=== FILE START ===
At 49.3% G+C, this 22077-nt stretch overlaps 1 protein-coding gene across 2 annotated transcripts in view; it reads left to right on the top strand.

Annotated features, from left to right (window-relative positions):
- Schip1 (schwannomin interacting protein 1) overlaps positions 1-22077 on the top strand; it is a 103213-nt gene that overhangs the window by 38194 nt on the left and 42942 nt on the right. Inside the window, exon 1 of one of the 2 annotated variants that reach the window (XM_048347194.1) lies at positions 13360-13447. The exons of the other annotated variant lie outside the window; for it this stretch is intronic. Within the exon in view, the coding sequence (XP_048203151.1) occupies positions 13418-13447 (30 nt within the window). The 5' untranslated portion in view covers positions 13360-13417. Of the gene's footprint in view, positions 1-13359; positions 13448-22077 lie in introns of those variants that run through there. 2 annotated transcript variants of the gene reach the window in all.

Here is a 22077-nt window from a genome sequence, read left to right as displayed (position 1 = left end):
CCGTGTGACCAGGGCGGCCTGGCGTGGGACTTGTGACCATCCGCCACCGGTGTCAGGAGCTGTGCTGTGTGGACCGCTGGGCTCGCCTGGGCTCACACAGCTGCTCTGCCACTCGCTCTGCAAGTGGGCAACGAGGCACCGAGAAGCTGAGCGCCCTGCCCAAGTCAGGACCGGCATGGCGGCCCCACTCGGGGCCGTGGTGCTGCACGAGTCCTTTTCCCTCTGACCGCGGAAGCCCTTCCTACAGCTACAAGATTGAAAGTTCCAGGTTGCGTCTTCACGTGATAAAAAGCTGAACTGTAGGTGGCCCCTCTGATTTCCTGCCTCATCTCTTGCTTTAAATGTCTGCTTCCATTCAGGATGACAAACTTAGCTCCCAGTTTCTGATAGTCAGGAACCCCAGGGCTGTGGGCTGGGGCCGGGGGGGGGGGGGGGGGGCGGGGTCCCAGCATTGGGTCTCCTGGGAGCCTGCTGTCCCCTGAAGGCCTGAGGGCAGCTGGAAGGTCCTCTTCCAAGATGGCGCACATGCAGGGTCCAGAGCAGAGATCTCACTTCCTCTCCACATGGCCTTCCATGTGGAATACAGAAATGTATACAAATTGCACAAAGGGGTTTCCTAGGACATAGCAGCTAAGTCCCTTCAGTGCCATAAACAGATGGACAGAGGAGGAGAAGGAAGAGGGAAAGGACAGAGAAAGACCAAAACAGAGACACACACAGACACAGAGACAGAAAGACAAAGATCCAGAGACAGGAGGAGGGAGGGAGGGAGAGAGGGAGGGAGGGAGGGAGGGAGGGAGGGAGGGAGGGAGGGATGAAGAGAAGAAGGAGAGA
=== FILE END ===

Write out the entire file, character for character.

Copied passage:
At 49.3% G+C, this 22077-nt stretch overlaps 1 protein-coding gene across 2 annotated transcripts in view; it reads left to right on the top strand.

Annotated features, from left to right (window-relative positions):
- Schip1 (schwannomin interacting protein 1) overlaps positions 1-22077 on the top strand; it is a 103213-nt gene that overhangs the window by 38194 nt on the left and 42942 nt on the right. Inside the window, exon 1 of one of the 2 annotated variants that reach the window (XM_048347194.1) lies at positions 13360-13447. The exons of the other annotated variant lie outside the window; for it this stretch is intronic. Within the exon in view, the coding sequence (XP_048203151.1) occupies positions 13418-13447 (30 nt within the window). The 5' untranslated portion in view covers positions 13360-13417. Of the gene's footprint in view, positions 1-13359; positions 13448-22077 lie in introns of those variants that run through there. 2 annotated transcript variants of the gene reach the window in all.

Here is a 22077-nt window from a genome sequence, read left to right as displayed (position 1 = left end):
CCGTGTGACCAGGGCGGCCTGGCGTGGGACTTGTGACCATCCGCCACCGGTGTCAGGAGCTGTGCTGTGTGGACCGCTGGGCTCGCCTGGGCTCACACAGCTGCTCTGCCACTCGCTCTGCAAGTGGGCAACGAGGCACCGAGAAGCTGAGCGCCCTGCCCAAGTCAGGACCGGCATGGCGGCCCCACTCGGGGCCGTGGTGCTGCACGAGTCCTTTTCCCTCTGACCGCGGAAGCCCTTCCTACAGCTACAAGATTGAAAGTTCCAGGTTGCGTCTTCACGTGATAAAAAGCTGAACTGTAGGTGGCCCCTCTGATTTCCTGCCTCATCTCTTGCTTTAAATGTCTGCTTCCATTCAGGATGACAAACTTAGCTCCCAGTTTCTGATAGTCAGGAACCCCAGGGCTGTGGGCTGGGGCCGGGGGGGGGGGGGGGGGGCGGGGTCCCAGCATTGGGTCTCCTGGGAGCCTGCTGTCCCCTGAAGGCCTGAGGGCAGCTGGAAGGTCCTCTTCCAAGATGGCGCACATGCAGGGTCCAGAGCAGAGATCTCACTTCCTCTCCACATGGCCTTCCATGTGGAATACAGAAATGTATACAAATTGCACAAAGGGGTTTCCTAGGACATAGCAGCTAAGTCCCTTCAGTGCCATAAACAGATGGACAGAGGAGGAGAAGGAAGAGGGAAAGGACAGAGAAAGACCAAAACAGAGACACACACAGACACAGAGACAGAAAGACAAAGATCCAGAGACAGGAGGAGGGAGGGAGGGAGAGAGGGAGGGAGGGAGGGAGGGAGGGAGGGAGGGAGGGAGGGATGAAGAGAAGAAGGAGAGA